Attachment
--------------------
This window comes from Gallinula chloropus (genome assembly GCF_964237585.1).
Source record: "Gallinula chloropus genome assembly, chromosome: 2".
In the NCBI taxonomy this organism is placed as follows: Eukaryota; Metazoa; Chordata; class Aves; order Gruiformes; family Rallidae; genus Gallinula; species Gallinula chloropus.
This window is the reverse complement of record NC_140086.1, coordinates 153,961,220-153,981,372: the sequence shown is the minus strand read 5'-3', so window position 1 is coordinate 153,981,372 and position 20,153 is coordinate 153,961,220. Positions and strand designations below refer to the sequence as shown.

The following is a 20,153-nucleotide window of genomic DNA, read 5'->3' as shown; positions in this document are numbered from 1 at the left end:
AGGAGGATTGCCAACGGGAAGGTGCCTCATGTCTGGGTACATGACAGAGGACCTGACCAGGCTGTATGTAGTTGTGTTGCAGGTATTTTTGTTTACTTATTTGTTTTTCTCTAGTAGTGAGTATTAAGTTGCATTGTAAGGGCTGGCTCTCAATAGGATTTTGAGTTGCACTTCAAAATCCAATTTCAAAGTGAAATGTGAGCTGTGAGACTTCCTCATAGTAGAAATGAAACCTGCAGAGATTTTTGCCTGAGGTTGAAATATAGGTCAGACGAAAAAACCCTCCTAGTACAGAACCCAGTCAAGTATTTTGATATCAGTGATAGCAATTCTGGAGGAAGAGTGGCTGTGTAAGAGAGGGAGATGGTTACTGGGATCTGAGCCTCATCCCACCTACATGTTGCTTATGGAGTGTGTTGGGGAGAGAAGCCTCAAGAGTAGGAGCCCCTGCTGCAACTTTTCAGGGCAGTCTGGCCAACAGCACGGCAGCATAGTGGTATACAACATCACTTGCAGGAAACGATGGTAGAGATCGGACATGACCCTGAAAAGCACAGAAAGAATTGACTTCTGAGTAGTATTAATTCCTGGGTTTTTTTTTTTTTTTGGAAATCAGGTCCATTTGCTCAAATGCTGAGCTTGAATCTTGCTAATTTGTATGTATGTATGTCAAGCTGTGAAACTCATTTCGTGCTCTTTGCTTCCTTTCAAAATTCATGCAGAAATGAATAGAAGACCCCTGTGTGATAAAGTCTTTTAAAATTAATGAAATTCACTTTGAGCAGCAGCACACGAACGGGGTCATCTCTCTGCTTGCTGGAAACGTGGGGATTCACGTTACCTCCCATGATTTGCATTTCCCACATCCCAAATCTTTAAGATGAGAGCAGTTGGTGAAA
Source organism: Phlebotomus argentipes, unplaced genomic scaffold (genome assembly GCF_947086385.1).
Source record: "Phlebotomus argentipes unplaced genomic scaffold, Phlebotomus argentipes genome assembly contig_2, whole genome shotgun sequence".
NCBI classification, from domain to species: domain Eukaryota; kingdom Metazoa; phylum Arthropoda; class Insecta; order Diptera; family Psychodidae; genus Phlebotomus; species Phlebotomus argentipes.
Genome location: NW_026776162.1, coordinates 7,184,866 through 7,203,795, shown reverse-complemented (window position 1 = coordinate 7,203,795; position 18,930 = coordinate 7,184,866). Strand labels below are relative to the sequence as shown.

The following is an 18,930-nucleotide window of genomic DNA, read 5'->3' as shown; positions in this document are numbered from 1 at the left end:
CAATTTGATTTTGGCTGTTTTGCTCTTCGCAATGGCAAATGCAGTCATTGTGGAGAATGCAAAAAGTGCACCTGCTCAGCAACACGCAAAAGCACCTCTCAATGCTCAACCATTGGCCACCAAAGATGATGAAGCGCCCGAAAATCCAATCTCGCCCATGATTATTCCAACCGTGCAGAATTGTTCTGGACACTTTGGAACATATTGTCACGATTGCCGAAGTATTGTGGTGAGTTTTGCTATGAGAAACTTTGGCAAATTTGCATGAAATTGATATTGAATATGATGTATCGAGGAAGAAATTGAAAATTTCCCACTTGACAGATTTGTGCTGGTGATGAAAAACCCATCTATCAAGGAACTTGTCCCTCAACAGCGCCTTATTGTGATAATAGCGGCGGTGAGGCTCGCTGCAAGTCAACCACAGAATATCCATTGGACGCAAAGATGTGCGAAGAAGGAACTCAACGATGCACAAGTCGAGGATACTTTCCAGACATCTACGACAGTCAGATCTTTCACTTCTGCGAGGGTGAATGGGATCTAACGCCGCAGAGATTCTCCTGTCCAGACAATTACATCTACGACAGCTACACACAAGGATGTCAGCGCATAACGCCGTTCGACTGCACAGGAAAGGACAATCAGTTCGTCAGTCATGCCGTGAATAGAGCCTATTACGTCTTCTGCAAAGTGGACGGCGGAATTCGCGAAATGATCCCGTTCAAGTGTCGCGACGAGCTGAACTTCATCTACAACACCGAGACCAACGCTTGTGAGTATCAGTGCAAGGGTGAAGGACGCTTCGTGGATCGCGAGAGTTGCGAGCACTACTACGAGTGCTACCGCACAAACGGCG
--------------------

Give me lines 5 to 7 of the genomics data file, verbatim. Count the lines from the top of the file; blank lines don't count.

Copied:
The following is a 20,153-nucleotide window of genomic DNA, read 5'->3' as shown; positions in this document are numbered from 1 at the left end:
AGGAGGATTGCCAACGGGAAGGTGCCTCATGTCTGGGTACATGACAGAGGACCTGACCAGGCTGTATGTAGTTGTGTTGCAGGTATTTTTGTTTACTTATTTGTTTTTCTCTAGTAGTGAGTATTAAGTTGCATTGTAAGGGCTGGCTCTCAATAGGATTTTGAGTTGCACTTCAAAATCCAATTTCAAAGTGAAATGTGAGCTGTGAGACTTCCTCATAGTAGAAATGAAACCTGCAGAGATTTTTGCCTGAGGTTGAAATATAGGTCAGACGAAAAAACCCTCCTAGTACAGAACCCAGTCAAGTATTTTGATATCAGTGATAGCAATTCTGGAGGAAGAGTGGCTGTGTAAGAGAGGGAGATGGTTACTGGGATCTGAGCCTCATCCCACCTACATGTTGCTTATGGAGTGTGTTGGGGAGAGAAGCCTCAAGAGTAGGAGCCCCTGCTGCAACTTTTCAGGGCAGTCTGGCCAACAGCACGGCAGCATAGTGGTATACAACATCACTTGCAGGAAACGATGGTAGAGATCGGACATGACCCTGAAAAGCACAGAAAGAATTGACTTCTGAGTAGTATTAATTCCTGGGTTTTTTTTTTTTTTTGGAAATCAGGTCCATTTGCTCAAATGCTGAGCTTGAATCTTGCTAATTTGTATGTATGTATGTCAAGCTGTGAAACTCATTTCGTGCTCTTTGCTTCCTTTCAAAATTCATGCAGAAATGAATAGAAGACCCCTGTGTGATAAAGTCTTTTAAAATTAATGAAATTCACTTTGAGCAGCAGCACACGAACGGGGTCATCTCTCTGCTTGCTGGAAACGTGGGGATTCACGTTACCTCCCATGATTTGCATTTCCCACATCCCAAATCTTTAAGATGAGAGCAGTTGGTGAAA
Source organism: Phlebotomus argentipes, unplaced genomic scaffold (genome assembly GCF_947086385.1).